A trial partnership with the local Walmart shows enough promise that Pendleton Sanitary Service may one day expand its composting business, company owners said recently.
Pendleton Sanitary for the past month has provided Walmart, 2203 S.W. Court Ave., with compost dumpsters for plant, non-meat food and bakery products as part of a 90-day pilot project, said company President Susan McHenry. The company since May has picked up Walmart’s bins every Wednesday morning around 10 a.m. and emptied the contents onto compost piles at the company transfer station on Rieth Road just outside Pendleton.
Company Vice President Mike McHenry said the company charges Walmart the city-approved rate, $219.20 per container per week. Walmart has three 4-cubic-yard containers, but the amount of waste Pendleton Sanitary takes away varies by week. That lowers Walmart’s disposal costs by about two-thirds because the loads are extremely heavy, but it pays by the container, not by weight.
Pendleton Sanitary processes the material into compost, which it sells to local nurseries and landscapers. A local supply of compost material is one benefit of the company initiative, said Jari Boettcher of Westwinds Nursery, Hermiston.
“Compost isn’t something you want to haul for 200 miles,” he said Friday. Another advantage is that the waste is put to good use. “It’s much to be preferred to putting it in a landfill,” said Boettcher.
Greg McLaughlin of McLaughlin Landscaping, Pendleton, said the compost from Pendleton Sanitary is a “great product” and reasonably priced.
Pendleton Walmart store manager Shawna Nulf said she recommends the service to other businesses, and hopes to continue working with Pendleton Sanitary if the compost project makes it past the trial.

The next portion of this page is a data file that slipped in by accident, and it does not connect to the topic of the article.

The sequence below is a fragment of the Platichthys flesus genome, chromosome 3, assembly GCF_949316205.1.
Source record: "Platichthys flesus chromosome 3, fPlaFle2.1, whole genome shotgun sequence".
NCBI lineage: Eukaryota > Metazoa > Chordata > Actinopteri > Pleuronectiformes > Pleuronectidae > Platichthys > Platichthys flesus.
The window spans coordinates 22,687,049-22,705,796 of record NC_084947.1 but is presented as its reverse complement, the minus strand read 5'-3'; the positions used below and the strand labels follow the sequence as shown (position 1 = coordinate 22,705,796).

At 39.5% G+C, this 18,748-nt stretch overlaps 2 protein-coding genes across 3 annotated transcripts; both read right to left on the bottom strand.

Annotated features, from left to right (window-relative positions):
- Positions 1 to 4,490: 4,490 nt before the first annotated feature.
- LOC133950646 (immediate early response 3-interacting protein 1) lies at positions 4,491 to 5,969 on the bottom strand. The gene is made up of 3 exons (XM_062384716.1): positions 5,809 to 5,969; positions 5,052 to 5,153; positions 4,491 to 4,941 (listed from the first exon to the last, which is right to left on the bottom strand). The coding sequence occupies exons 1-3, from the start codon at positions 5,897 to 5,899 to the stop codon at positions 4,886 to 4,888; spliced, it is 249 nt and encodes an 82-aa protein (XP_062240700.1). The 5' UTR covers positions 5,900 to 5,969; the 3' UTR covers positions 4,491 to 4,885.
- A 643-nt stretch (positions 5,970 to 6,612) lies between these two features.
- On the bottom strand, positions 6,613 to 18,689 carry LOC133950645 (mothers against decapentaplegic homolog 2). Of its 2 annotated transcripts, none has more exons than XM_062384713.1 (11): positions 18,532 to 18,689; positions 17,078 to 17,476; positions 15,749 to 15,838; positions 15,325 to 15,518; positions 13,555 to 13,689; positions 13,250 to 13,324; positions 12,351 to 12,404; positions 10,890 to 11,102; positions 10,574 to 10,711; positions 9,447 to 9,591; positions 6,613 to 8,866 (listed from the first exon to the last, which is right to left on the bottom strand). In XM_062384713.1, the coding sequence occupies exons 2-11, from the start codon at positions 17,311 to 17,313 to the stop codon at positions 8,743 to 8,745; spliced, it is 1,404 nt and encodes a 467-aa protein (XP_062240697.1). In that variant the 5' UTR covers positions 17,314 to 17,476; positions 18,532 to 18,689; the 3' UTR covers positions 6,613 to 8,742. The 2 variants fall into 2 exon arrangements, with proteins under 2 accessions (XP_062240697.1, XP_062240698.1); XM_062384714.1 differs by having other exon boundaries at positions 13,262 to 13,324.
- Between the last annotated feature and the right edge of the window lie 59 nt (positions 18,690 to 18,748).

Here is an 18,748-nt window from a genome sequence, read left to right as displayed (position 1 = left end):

“It saves us tons of money with the hauls we have to do with our garbage,” she said. She said Pendleton Sanitary has given Walmart “all the tools” it needs to make the program work.
“They’re very good at communicating with us if there’s any issues,” she said.
The Oregon Department of Environmental Quality monitors the program to ensure it doesn’t create noxious odors or other problems. Department spokesman Brian Mannion said controlling odor is an important part of the project. A late May inspection indicated the project is going well, he said
“The majority of the material was decomposed, and there were no odors from the existing piles or from the delivery side of things,” he said. “By all observable accounts the operation seems to be going well during that main inspection.”
Based on the feedback, McHenry said she anticipates no issues with continuing the program after the trial. She said Walmart contacted to company for a proposal, and after evaluating its options and submitting them to Walmart, Pendleton Sanitary Service was contacted by Quest Recycling Services LLC, the company that manages Walmart recycling.
Mike McHenry mentioned the project to city council Tuesday as an example of a service the company provides the community during his pitch for a 15 percent increase in the city trash collection fee. The council approved the fee, effective Sept. 1. “
We hope to expand that, hopefully possibly to Safeway, Albertsons and then the [East Oregon Correctional Institution] — those are the next larger producers of food waste,” he told the council.
Susan McHenry was hesitant to say definitively that such partnerships will happen. “I think we need a little more experience under our belts before doubling or increasing volume significantly,” she said.
Walmart has been easy to work with so far, she said. “They have been immaculate; they have not had any contamination in any of the bins,” she said.
Contact Chris Rizer at firstname.lastname@example.org or 541-966-0836.
This story originally appeared in East Oregonian.